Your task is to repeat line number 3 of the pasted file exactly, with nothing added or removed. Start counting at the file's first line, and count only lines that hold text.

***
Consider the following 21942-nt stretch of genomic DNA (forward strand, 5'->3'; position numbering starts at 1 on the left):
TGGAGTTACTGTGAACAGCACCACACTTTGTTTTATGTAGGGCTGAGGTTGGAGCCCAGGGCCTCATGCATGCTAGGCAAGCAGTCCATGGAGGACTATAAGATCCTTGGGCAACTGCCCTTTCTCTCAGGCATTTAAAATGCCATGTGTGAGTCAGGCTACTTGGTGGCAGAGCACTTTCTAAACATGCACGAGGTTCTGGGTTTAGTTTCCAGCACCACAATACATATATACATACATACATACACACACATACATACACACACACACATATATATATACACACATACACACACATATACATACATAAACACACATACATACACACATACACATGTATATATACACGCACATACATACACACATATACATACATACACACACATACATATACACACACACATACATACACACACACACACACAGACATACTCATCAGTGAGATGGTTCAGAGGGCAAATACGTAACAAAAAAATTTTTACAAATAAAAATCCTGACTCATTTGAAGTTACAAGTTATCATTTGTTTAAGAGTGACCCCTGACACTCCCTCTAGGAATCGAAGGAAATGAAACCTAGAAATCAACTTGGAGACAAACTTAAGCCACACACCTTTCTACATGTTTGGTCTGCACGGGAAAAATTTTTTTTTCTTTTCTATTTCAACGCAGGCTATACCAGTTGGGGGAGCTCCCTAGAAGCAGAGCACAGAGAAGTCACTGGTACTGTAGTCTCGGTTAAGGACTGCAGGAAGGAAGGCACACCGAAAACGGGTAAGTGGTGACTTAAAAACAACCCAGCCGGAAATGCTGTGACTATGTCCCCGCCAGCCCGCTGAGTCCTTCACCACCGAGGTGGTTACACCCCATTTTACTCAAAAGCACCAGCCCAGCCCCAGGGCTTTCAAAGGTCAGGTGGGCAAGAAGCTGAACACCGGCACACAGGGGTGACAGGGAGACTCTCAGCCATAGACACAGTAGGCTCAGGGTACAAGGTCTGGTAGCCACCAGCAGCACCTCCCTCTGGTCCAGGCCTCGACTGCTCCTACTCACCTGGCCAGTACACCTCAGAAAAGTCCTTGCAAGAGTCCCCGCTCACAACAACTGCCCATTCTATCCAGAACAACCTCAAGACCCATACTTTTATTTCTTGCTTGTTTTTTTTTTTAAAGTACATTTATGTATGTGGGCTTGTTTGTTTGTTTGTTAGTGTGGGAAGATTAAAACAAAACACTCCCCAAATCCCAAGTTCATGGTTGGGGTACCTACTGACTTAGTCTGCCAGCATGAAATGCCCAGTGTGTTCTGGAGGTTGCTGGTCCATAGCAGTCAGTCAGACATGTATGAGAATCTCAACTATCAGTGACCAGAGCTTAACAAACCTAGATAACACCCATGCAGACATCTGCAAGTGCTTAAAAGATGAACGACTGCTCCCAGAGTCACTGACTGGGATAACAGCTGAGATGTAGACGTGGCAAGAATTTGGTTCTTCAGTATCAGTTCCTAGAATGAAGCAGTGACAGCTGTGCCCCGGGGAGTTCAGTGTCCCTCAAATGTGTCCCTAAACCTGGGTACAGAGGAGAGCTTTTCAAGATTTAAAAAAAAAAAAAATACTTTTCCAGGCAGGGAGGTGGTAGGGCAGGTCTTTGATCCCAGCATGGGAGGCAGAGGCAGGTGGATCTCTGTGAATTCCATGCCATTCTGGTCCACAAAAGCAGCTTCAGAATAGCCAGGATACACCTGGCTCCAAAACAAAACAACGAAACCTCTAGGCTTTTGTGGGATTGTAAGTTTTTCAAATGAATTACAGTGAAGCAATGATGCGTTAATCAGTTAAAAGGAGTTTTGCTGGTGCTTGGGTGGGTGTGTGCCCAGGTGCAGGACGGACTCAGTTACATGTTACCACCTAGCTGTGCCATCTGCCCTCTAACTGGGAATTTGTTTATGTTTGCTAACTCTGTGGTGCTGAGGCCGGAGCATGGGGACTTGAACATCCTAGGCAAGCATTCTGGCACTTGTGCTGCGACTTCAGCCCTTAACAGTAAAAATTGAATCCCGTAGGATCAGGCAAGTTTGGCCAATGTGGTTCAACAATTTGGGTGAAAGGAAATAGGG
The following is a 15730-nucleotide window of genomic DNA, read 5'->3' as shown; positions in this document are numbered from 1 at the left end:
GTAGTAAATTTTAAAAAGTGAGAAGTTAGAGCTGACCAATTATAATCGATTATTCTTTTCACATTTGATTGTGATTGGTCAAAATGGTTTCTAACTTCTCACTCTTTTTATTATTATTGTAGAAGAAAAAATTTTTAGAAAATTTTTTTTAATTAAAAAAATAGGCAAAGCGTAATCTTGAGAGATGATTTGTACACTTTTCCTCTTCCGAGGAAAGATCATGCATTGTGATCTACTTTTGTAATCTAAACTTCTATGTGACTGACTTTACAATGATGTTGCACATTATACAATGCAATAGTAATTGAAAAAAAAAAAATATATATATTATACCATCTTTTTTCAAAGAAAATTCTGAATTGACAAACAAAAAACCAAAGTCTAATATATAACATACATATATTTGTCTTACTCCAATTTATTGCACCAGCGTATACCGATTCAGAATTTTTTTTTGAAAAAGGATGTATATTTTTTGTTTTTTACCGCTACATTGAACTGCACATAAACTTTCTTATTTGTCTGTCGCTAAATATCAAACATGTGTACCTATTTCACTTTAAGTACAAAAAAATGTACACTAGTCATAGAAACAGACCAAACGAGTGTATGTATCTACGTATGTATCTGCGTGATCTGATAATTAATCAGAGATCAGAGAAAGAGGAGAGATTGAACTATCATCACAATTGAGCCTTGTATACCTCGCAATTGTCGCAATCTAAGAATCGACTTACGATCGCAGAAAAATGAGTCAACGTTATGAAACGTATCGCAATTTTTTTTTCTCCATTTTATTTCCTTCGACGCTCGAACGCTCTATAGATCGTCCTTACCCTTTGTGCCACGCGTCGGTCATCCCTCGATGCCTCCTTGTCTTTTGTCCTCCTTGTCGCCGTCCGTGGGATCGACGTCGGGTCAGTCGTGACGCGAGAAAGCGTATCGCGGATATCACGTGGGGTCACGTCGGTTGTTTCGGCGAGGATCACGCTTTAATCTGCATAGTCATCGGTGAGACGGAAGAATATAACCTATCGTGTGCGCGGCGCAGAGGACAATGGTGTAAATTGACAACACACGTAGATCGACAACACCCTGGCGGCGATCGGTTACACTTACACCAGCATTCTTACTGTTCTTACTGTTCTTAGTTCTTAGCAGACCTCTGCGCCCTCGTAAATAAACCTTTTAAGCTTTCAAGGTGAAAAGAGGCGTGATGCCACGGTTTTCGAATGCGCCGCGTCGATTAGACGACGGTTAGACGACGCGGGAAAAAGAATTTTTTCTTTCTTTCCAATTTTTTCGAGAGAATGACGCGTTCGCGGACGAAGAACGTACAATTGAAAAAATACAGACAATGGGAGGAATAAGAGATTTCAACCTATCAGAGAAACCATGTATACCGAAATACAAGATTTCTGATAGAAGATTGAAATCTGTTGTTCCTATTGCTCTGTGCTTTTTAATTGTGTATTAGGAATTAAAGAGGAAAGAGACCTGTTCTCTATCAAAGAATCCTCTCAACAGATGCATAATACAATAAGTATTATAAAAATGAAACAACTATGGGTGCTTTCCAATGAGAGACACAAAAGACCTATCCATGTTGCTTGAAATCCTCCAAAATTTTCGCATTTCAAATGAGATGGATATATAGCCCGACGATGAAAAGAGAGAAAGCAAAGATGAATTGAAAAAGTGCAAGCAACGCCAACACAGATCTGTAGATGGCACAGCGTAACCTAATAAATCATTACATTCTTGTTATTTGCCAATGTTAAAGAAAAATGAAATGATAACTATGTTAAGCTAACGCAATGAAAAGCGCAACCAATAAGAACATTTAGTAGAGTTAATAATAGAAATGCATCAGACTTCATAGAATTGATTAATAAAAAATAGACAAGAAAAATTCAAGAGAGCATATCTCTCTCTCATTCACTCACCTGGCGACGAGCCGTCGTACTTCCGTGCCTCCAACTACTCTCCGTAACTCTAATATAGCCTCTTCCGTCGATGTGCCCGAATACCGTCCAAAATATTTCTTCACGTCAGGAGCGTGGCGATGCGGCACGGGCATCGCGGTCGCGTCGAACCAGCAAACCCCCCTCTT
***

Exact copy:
The following is a 15730-nucleotide window of genomic DNA, read 5'->3' as shown; positions in this document are numbered from 1 at the left end: